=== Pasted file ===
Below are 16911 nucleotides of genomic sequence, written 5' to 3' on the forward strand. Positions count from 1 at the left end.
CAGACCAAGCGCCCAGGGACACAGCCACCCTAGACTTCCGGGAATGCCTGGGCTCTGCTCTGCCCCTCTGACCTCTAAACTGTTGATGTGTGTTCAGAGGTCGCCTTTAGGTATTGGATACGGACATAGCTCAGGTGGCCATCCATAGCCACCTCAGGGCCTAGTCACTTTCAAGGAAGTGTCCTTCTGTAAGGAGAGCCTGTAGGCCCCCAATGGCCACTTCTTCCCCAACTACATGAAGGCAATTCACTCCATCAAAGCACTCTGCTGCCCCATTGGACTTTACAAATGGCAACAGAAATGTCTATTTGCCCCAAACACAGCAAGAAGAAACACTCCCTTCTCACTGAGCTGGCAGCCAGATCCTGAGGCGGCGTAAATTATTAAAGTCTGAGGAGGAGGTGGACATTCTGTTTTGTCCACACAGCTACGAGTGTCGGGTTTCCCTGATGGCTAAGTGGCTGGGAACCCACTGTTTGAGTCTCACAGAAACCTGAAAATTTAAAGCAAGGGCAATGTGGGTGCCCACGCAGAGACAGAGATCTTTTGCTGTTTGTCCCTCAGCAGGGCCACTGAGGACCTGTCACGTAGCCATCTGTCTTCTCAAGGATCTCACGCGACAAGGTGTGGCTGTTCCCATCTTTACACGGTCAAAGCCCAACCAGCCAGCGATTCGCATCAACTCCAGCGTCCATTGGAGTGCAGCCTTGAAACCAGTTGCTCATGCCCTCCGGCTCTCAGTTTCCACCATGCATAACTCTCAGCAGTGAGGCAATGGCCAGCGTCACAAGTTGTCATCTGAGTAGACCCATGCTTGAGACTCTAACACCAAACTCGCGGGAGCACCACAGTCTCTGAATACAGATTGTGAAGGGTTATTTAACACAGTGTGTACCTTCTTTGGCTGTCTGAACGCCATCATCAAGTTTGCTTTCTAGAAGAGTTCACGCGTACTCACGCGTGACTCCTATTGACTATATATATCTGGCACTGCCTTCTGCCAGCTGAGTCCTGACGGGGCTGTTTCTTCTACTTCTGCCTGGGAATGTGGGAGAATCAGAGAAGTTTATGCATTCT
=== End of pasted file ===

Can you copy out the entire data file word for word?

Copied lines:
Below are 16911 nucleotides of genomic sequence, written 5' to 3' on the forward strand. Positions count from 1 at the left end.
CAGACCAAGCGCCCAGGGACACAGCCACCCTAGACTTCCGGGAATGCCTGGGCTCTGCTCTGCCCCTCTGACCTCTAAACTGTTGATGTGTGTTCAGAGGTCGCCTTTAGGTATTGGATACGGACATAGCTCAGGTGGCCATCCATAGCCACCTCAGGGCCTAGTCACTTTCAAGGAAGTGTCCTTCTGTAAGGAGAGCCTGTAGGCCCCCAATGGCCACTTCTTCCCCAACTACATGAAGGCAATTCACTCCATCAAAGCACTCTGCTGCCCCATTGGACTTTACAAATGGCAACAGAAATGTCTATTTGCCCCAAACACAGCAAGAAGAAACACTCCCTTCTCACTGAGCTGGCAGCCAGATCCTGAGGCGGCGTAAATTATTAAAGTCTGAGGAGGAGGTGGACATTCTGTTTTGTCCACACAGCTACGAGTGTCGGGTTTCCCTGATGGCTAAGTGGCTGGGAACCCACTGTTTGAGTCTCACAGAAACCTGAAAATTTAAAGCAAGGGCAATGTGGGTGCCCACGCAGAGACAGAGATCTTTTGCTGTTTGTCCCTCAGCAGGGCCACTGAGGACCTGTCACGTAGCCATCTGTCTTCTCAAGGATCTCACGCGACAAGGTGTGGCTGTTCCCATCTTTACACGGTCAAAGCCCAACCAGCCAGCGATTCGCATCAACTCCAGCGTCCATTGGAGTGCAGCCTTGAAACCAGTTGCTCATGCCCTCCGGCTCTCAGTTTCCACCATGCATAACTCTCAGCAGTGAGGCAATGGCCAGCGTCACAAGTTGTCATCTGAGTAGACCCATGCTTGAGACTCTAACACCAAACTCGCGGGAGCACCACAGTCTCTGAATACAGATTGTGAAGGGTTATTTAACACAGTGTGTACCTTCTTTGGCTGTCTGAACGCCATCATCAAGTTTGCTTTCTAGAAGAGTTCACGCGTACTCACGCGTGACTCCTATTGACTATATATATCTGGCACTGCCTTCTGCCAGCTGAGTCCTGACGGGGCTGTTTCTTCTACTTCTGCCTGGGAATGTGGGAGAATCAGAGAAGTTTATGCATTCT